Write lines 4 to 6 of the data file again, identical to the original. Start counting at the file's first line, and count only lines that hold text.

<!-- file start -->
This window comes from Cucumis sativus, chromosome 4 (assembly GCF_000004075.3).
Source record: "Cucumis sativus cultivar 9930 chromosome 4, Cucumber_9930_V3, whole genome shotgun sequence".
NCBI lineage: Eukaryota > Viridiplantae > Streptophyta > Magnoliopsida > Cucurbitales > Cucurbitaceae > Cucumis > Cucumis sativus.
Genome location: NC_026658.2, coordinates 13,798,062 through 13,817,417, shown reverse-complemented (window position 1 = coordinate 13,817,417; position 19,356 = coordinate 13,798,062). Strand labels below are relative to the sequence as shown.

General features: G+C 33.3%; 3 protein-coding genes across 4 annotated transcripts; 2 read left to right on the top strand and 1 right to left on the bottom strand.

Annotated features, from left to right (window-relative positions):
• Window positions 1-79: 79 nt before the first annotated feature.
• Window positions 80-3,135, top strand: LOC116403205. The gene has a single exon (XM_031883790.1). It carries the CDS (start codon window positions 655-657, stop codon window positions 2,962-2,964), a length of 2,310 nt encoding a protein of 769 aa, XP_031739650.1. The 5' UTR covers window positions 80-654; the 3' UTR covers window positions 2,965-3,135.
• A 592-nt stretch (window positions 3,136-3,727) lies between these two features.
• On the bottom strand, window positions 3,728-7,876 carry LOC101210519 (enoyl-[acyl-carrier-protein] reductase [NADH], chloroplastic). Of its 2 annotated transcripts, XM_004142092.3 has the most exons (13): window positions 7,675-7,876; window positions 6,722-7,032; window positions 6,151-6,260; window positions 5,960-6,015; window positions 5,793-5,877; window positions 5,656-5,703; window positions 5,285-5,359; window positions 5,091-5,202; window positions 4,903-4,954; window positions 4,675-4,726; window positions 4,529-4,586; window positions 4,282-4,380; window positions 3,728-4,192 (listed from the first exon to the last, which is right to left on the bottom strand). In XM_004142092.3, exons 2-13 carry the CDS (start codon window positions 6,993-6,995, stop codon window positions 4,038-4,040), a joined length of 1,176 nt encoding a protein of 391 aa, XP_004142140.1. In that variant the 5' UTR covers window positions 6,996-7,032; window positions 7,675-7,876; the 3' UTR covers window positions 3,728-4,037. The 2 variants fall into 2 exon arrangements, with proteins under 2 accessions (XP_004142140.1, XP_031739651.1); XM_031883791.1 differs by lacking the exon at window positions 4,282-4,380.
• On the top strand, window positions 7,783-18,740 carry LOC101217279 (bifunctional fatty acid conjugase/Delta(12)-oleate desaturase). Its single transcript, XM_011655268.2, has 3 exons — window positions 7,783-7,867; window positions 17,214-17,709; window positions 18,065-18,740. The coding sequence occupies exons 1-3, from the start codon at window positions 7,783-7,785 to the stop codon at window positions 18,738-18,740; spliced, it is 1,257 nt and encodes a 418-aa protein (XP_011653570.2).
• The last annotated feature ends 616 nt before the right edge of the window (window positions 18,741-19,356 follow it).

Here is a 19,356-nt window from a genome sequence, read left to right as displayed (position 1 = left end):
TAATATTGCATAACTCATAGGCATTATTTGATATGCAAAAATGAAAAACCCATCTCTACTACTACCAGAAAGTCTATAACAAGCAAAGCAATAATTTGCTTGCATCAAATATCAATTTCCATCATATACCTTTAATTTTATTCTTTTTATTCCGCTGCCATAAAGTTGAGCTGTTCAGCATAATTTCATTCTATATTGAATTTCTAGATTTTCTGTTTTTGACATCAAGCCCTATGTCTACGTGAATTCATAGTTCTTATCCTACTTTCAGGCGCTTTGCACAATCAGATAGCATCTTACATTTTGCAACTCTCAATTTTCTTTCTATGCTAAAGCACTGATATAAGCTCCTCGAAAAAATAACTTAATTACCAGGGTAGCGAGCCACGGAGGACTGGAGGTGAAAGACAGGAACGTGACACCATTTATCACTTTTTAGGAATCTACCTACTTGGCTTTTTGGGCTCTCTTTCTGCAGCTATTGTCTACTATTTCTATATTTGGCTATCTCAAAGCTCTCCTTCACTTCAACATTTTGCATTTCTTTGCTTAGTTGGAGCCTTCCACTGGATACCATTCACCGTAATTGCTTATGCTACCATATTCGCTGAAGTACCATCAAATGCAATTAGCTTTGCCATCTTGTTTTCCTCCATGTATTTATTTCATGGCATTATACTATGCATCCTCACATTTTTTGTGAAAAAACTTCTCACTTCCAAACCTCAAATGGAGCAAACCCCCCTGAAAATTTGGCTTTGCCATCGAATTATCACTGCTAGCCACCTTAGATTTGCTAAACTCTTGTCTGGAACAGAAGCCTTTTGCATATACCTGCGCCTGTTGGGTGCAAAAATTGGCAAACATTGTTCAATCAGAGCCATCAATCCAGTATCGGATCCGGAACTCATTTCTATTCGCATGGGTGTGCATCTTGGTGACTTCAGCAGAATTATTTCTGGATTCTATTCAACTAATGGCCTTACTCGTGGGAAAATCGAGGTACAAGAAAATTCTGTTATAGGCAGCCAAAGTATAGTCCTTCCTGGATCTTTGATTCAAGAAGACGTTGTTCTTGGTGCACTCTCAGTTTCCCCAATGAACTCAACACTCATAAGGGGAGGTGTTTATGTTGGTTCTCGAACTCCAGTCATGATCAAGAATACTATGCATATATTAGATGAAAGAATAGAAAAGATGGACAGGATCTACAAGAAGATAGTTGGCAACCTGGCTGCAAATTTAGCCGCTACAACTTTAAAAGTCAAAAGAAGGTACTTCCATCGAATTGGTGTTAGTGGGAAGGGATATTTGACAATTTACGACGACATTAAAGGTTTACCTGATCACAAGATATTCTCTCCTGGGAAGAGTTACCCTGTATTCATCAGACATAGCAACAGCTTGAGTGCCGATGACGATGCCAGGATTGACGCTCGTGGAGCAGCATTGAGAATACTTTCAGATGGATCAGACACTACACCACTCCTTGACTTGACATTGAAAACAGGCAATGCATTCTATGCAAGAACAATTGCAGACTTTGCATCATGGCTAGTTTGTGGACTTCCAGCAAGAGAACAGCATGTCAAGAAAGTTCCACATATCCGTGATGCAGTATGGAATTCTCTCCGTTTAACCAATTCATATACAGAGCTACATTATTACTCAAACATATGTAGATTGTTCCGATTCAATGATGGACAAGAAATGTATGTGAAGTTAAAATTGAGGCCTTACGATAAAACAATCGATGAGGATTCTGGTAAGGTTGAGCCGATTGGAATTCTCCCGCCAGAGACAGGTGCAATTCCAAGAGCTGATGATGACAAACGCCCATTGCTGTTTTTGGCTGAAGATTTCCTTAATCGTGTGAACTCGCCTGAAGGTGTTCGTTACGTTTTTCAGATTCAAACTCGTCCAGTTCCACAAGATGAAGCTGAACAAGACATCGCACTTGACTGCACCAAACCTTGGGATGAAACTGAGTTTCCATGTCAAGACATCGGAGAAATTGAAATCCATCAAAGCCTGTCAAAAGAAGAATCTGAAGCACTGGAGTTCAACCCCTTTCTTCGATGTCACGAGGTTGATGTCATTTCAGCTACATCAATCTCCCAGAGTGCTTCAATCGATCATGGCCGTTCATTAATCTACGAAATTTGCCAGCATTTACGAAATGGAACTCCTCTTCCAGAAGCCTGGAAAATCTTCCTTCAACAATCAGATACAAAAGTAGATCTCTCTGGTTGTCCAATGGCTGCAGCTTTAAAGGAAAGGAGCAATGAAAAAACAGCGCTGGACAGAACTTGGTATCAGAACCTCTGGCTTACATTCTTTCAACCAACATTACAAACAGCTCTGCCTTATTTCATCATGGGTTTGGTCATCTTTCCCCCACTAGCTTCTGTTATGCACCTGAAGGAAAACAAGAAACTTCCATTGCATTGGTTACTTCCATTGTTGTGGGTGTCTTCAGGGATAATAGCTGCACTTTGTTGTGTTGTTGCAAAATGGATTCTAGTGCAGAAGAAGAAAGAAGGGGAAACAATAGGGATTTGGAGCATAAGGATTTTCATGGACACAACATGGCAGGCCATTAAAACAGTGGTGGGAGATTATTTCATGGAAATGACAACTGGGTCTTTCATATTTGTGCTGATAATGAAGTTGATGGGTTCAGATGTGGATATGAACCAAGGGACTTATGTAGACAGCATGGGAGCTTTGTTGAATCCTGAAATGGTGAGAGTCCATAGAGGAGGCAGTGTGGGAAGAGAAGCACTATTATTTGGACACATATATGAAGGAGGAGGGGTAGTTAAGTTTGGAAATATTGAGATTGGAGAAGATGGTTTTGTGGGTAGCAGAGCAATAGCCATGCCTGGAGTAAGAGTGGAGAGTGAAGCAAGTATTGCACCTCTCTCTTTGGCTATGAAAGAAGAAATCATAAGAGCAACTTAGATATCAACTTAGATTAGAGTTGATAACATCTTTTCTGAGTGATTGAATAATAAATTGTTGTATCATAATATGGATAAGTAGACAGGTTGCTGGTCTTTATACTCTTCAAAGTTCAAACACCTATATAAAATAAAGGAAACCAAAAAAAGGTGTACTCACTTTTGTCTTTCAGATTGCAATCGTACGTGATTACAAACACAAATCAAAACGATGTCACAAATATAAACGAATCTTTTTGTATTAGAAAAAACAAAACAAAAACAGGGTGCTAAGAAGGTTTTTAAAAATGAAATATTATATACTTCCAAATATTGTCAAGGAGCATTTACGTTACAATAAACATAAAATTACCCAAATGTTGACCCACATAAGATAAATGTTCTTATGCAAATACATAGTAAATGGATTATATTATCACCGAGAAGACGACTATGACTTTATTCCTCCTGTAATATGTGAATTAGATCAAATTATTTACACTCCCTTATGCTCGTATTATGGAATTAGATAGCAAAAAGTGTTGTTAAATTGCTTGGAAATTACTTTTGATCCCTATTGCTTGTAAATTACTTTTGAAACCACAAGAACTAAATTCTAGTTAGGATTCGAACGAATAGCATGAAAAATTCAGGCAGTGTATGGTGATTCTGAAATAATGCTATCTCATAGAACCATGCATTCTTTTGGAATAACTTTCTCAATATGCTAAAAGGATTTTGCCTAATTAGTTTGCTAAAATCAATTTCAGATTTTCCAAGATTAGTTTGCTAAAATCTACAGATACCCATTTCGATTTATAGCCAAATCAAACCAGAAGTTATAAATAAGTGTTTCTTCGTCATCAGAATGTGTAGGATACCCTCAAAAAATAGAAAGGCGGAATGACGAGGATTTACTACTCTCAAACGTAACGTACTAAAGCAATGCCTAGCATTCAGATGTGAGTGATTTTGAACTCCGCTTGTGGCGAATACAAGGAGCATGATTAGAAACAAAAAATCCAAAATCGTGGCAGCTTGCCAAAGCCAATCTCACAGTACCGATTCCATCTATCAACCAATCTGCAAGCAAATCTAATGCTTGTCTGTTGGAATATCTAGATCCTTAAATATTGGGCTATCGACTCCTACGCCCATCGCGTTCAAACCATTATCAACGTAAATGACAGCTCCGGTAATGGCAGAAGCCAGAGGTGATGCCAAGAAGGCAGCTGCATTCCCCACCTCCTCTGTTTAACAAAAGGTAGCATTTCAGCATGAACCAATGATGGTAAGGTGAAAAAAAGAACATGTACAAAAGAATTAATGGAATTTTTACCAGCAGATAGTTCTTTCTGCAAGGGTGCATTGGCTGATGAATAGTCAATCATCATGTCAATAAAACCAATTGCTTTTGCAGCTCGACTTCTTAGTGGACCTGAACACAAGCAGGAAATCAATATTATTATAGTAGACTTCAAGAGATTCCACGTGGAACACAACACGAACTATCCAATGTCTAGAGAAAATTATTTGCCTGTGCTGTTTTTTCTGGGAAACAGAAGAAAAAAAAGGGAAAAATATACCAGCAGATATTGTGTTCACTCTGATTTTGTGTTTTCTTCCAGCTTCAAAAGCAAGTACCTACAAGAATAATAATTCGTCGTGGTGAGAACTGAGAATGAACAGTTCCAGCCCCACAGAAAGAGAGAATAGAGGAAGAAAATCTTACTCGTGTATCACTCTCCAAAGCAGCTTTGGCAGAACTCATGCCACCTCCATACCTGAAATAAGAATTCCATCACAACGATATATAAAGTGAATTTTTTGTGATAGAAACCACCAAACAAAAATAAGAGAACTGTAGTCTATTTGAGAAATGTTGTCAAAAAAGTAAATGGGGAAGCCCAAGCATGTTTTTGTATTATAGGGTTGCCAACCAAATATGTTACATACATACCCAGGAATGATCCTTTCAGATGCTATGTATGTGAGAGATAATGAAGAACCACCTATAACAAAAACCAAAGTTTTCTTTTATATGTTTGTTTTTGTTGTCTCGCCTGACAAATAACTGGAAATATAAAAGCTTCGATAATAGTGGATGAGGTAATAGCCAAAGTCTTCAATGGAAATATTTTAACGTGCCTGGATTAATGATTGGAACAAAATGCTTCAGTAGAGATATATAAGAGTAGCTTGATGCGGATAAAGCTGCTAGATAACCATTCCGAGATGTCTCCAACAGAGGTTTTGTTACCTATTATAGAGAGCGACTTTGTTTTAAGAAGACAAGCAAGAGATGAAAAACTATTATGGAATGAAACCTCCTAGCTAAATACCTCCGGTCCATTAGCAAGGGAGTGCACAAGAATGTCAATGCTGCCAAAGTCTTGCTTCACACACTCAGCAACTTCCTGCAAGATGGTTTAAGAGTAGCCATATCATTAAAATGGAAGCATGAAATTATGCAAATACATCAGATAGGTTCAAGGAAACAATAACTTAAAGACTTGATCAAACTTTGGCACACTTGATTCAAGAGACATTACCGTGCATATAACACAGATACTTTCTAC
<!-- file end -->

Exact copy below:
Genome location: NC_026658.2, coordinates 13,798,062 through 13,817,417, shown reverse-complemented (window position 1 = coordinate 13,817,417; position 19,356 = coordinate 13,798,062). Strand labels below are relative to the sequence as shown.

General features: G+C 33.3%; 3 protein-coding genes across 4 annotated transcripts; 2 read left to right on the top strand and 1 right to left on the bottom strand.

Annotated features, from left to right (window-relative positions):